AC 2.3 Explain Mechanisms Of Impulse Propagation Flashcards Preview

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Flashcards in AC 2.3 Explain Mechanisms Of Impulse Propagation Deck (15):

What is a neurone?

Specialised cells that generate and conduct electrical impulses


What is resting potential / state? (-70mV)

1. Neuron is not conducting impulse (POLARISED)

2. Inside neurone more -ve charged than outside

3. Neuron becomes polarised due to movement of Na+ and K+ ions across cell membrane


What is a threshold potential?

1. To generate an AP, an axon requires a stimulus of a certain minimum strength (-55mV)


What is an action potential / depolarisation?

Rapid reversal of membrane potential


What is the all or nothing principle?

Each AP has same amplitude regardless of the strength of the stimulus


What is the refractory period?

A second action potential cannot occur during this period as the channels are still open


What is hyperpolarisation?

Membrane potential increases, becoming more negative than resting potential (-70mV)


What is absolute refractory period?

Second stimulus (no matter how strong) will not excite the neurone


What is relative refractory period?

A stronger than normal stimulus needed to elicit neuronal excitation


Explain each component of an AP graph

1. Up: Na+ channels open, Na+ enters cell

2. Up: K+ channels open

3. Peak: Na+ channels close, No more Na+ enters cell

4. Down: K+ leaves cell, causes membrane potential to return to resting potential

5. Down: K+ channels close

6. Overshoot: Extra K+ outside diffuses away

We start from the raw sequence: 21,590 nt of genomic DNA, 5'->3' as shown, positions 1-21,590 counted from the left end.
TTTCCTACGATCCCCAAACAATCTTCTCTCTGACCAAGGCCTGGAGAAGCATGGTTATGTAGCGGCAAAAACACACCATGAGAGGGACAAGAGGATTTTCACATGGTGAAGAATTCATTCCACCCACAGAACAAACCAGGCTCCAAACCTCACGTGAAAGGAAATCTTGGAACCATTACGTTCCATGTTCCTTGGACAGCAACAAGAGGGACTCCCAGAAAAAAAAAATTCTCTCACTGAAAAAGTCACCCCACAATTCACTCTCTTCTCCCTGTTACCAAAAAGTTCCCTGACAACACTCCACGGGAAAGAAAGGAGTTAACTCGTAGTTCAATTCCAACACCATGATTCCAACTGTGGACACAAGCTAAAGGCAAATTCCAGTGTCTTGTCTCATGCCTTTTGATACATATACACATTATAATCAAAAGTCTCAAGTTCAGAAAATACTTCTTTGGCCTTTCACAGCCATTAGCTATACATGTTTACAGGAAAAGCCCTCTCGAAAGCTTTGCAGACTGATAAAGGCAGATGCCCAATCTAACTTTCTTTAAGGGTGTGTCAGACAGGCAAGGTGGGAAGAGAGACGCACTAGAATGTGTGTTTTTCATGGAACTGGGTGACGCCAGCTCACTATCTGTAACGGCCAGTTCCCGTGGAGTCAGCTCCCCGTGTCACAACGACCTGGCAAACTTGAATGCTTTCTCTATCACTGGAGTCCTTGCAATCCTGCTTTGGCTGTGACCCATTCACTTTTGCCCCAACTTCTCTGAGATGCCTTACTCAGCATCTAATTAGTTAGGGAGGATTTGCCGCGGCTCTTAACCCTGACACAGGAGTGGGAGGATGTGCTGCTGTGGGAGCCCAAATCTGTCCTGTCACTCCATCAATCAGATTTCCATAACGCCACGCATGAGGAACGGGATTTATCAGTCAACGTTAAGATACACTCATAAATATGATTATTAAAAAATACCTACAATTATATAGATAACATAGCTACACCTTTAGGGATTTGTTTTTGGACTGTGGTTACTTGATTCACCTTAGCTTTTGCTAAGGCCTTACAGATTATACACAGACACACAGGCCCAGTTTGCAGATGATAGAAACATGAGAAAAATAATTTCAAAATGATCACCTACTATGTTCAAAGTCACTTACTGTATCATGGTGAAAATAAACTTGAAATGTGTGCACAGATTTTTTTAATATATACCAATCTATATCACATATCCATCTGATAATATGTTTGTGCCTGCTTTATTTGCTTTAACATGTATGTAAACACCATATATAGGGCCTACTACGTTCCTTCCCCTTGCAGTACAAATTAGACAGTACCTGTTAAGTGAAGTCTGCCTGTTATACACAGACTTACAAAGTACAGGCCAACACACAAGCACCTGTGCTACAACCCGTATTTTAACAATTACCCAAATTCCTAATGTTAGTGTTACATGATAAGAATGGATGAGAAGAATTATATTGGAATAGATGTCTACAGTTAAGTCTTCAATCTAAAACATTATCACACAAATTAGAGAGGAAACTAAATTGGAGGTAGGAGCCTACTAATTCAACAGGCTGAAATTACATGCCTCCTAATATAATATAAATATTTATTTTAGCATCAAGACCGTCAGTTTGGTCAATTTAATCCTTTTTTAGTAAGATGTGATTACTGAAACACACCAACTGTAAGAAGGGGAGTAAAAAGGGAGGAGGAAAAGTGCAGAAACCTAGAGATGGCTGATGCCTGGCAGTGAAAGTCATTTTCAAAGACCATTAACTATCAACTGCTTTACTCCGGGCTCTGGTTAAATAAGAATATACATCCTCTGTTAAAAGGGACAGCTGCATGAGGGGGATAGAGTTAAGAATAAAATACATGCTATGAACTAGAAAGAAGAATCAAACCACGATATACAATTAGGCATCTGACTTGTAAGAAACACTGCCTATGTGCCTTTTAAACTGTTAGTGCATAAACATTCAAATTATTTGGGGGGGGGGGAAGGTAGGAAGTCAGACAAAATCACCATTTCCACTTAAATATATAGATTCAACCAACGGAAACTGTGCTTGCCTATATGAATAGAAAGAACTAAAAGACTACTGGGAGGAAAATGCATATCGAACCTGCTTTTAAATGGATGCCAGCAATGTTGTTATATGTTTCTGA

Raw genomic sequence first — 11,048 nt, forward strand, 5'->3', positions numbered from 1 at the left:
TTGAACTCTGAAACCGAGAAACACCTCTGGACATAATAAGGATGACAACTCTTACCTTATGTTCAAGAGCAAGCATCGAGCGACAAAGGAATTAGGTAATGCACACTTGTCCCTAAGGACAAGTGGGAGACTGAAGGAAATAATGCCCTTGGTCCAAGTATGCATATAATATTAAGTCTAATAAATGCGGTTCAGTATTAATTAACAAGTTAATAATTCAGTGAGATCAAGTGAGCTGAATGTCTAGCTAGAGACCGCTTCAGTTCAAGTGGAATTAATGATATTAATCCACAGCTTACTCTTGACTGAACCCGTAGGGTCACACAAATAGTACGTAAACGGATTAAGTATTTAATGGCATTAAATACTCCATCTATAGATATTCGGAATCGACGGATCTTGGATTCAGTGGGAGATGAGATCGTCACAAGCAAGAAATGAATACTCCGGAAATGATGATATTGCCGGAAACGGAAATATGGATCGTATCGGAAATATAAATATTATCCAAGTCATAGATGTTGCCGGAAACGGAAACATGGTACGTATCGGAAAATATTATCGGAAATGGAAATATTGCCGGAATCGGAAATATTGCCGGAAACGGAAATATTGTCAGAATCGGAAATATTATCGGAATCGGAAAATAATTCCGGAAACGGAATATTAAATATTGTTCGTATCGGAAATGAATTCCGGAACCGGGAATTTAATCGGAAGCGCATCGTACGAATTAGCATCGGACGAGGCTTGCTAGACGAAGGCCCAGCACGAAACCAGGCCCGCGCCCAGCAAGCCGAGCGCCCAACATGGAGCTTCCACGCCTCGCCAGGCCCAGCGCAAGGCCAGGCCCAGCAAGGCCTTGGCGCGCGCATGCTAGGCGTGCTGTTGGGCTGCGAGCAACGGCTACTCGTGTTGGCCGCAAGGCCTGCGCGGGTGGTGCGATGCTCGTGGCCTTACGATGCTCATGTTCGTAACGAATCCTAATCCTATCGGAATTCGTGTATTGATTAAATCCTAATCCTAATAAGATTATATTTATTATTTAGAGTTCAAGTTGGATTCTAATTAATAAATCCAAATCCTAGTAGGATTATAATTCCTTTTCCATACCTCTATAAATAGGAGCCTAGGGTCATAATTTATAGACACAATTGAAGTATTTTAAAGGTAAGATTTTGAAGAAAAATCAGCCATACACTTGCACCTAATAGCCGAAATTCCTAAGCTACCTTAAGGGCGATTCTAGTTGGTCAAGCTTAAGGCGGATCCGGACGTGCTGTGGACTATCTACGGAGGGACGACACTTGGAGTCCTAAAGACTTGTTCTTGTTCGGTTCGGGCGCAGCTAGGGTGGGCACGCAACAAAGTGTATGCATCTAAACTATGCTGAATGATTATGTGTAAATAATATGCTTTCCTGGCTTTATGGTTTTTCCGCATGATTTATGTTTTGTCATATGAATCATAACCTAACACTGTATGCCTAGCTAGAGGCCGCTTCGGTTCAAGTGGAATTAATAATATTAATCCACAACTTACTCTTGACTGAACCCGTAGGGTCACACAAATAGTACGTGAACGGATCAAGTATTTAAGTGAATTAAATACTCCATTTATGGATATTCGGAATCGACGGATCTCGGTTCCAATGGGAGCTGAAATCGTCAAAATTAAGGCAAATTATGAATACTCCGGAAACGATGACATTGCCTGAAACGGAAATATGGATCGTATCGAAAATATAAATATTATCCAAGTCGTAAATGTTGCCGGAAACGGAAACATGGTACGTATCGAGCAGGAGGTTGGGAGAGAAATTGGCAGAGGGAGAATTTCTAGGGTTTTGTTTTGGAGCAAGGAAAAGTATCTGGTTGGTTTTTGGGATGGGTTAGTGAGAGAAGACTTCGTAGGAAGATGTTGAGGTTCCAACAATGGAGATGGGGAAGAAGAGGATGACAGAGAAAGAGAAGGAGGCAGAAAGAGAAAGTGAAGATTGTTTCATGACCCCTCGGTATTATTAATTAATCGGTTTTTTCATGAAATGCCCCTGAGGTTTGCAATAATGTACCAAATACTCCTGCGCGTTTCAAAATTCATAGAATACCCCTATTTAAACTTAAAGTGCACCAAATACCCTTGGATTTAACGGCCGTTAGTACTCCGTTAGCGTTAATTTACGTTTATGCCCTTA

What is a graded potential?

1. Changes in membrane potential that vary in size, as opposed to being all-or-none.

2. Arise from summation of individual actions of ligand-gated ion channel proteins, decreasing over time and space.

3. Magnitude of a graded potential is determined by the strength of the stimulus.


What are the effects of myelination?

1. Myelination: process coating axon of each neuron with fatty coating called myelin

2. Protects neurone, helps it conduct signals more efficiently via Saltatory conduction.


How does an impulse pass down the neurone?

1. Only cells with excitable membranes can generate APs (neuron, muscle)

2. Depolarisation > repolarisation > hyperpolarisation

3. At trigger zone, Na+ channels open, membrane becomes more permeable to Na+ ions and AP occurs


Explain the Na+/K+ pump

3Na+ OUT

2K+ IN

- Na+ ions naturally leak into neurons through ion channels

- K+ ions naturally leak out

- membrane more permeable to K+ than Na+

- activity of the pump moves the ions against their conc. gradient, maintaining a membrane potential of -70mV


Explain how an action potential happens

1. Stimulus causes Na+ channels to open (ligand/mechanically gated) in dendrites of sensory neurones.

2. Stimulus produces graded potential
(can vary in size)

3. If stimulus large enough, cause depolarisation of membrane to reach threshold potential (-55mV), AP triggered.

4. Voltage-gated Na+ channels open in trigger zone of axon

5. Na+ rushes in, reversing membrane potential (depolarisation/AP)

6. K+ ions flow out cell, but K+ channels open more slowly than Na+ channels

7. Outflow of K+ repolarises membrane together with Na+/K+ pump